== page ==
11/30/2011 3:34PM

Hollywood: Jockeys' Guild rep eyes aid transport time


INGLEWOOD, Calif. – A delay in transporting injured jockey Daniel Vergara to a local hospital after he was injured on Saturday at Hollywood Park has prompted Darrell Haire, the local representative of the Jockeys’ Guild, to look into the matter and present the findings to the California Horse Racing Board at its next monthly meeting.

Vergara, 36, was injured when his mount, Waltzing With Blue, suffered catastrophic injuries in the fourth race on Saturday, causing Vergara to tumble to the turf. Vergara was attended to immediately by the paramedics who are on site at Hollywood Park, but after leaving the racecourse in a first ambulance, Vergara was transferred to another ambulance, called in as a backup, that then took him to nearby Centinela Hospital.

“We’re trying to find a protocol that works. We’ve gone from EMT’s,” Haire said, referring to emergency medical technicians, “to paramedics because the riders wanted someone immediately available who has more training if a life-threatening injury is involved.

“Vergara was handed off in the parking lot because his injuries were deemed not life-threatening. We just want to make sure that the most qualified people are in attendance, and if they need backup, they are there as quickly as possible.”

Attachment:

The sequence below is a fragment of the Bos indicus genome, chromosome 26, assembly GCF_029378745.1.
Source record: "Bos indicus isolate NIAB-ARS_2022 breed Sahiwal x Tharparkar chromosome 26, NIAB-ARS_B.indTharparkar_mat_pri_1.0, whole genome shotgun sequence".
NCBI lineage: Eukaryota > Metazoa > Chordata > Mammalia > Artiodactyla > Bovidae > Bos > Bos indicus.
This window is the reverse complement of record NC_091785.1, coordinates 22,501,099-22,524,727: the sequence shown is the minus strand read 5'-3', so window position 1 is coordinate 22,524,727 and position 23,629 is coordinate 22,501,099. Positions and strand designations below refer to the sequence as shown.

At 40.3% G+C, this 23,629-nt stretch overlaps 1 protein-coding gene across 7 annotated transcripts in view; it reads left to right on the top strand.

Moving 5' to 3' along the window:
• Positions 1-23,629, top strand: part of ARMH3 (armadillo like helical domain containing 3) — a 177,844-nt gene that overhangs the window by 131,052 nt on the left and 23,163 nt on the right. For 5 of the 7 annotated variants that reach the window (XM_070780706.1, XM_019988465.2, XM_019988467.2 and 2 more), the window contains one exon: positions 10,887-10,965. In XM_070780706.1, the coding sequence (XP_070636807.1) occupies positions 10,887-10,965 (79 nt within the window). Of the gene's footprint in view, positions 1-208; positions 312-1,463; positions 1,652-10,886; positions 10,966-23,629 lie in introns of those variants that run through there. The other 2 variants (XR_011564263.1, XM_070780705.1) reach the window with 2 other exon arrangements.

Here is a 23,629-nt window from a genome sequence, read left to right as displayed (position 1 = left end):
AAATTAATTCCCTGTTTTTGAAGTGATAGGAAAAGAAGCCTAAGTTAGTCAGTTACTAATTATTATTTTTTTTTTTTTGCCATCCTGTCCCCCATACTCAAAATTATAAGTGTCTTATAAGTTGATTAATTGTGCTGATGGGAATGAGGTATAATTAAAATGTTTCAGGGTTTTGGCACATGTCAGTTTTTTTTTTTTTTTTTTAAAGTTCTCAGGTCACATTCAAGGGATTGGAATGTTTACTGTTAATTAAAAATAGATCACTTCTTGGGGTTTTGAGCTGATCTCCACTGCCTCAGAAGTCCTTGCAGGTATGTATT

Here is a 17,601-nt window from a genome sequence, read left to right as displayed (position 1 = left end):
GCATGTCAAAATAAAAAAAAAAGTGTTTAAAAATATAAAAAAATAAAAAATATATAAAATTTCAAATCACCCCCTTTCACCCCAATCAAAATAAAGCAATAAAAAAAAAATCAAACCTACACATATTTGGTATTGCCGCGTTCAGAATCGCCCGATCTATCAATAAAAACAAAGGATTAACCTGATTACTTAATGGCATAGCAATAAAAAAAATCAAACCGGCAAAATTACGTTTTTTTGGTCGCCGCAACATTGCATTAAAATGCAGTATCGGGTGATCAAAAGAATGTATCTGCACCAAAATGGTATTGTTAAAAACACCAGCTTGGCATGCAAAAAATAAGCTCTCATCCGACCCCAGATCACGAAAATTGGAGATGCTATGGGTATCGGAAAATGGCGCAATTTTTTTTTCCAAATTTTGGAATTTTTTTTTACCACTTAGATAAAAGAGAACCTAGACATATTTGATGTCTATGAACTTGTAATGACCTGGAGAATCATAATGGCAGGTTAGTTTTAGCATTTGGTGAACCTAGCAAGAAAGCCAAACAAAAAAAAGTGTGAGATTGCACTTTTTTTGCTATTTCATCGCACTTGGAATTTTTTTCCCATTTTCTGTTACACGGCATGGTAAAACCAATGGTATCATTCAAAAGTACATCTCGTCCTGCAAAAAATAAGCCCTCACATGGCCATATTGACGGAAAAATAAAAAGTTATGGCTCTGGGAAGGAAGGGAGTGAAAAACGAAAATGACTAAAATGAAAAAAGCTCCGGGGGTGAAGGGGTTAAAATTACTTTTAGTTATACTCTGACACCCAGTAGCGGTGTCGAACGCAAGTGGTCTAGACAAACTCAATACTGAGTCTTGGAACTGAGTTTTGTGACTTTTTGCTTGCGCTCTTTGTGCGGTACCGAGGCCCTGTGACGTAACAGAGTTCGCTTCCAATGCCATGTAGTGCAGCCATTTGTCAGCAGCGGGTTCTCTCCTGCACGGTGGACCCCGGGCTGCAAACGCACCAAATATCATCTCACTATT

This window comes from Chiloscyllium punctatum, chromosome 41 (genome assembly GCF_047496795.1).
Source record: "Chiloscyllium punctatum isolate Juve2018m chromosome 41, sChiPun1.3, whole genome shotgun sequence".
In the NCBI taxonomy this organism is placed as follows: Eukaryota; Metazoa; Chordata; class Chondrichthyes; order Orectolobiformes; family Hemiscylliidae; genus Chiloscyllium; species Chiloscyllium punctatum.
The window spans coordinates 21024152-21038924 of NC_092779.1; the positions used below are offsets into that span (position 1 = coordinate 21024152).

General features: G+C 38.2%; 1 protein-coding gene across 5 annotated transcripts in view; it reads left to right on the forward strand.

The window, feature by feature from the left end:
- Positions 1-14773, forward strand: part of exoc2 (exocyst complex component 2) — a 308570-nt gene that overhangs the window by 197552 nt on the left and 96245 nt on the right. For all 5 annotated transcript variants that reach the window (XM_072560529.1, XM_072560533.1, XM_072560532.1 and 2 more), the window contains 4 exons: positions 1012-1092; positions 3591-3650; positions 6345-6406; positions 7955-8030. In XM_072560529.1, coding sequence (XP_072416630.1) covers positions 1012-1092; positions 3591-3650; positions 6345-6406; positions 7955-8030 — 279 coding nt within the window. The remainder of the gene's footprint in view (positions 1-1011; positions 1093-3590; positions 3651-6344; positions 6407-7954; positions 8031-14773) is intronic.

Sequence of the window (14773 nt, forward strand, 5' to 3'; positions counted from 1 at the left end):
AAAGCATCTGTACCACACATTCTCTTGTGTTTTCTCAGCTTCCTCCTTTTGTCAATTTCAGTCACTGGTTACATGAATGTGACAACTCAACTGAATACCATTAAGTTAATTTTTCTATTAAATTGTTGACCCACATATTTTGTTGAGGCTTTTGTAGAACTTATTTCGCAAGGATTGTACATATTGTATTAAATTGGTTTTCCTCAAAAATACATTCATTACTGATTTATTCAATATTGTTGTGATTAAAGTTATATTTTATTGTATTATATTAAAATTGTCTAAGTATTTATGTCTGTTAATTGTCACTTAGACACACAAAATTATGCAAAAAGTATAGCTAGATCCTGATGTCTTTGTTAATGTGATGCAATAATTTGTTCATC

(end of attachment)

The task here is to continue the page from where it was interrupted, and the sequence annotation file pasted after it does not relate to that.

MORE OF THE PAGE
The ambulance that initially transported Vergara off the racecourse and to the handoff point at a remote site in the track’s parking lot could have gone directly to the hospital if Vergara needed quicker attention. But had that ambulance done so, that would have resulted in a lengthy delay to the race program, since no racing, or even morning training, can take place without an ambulance on site. And that ambulance now must be staffed by paramedics.

Haire had no issues with the competency of, or care provided by, the paramedics, but said he wants to make sure no delays would result if there is a dire emergency, and is seeking a smarter way to quickly and safely get riders to a hospital in all situations where hospital care is required.

This is the first meet that Hollywood Park has gone to paramedics for primary care for injured riders. Santa Anita and Del Mar previously had made the switch, also at the request of the jockeys.

“The rules are different all over the country, sometimes from state to state, sometimes from county to county, in terms of what paramedics can do, what EMT’s can do, as far as transporting patients to a hospital,” Haire said.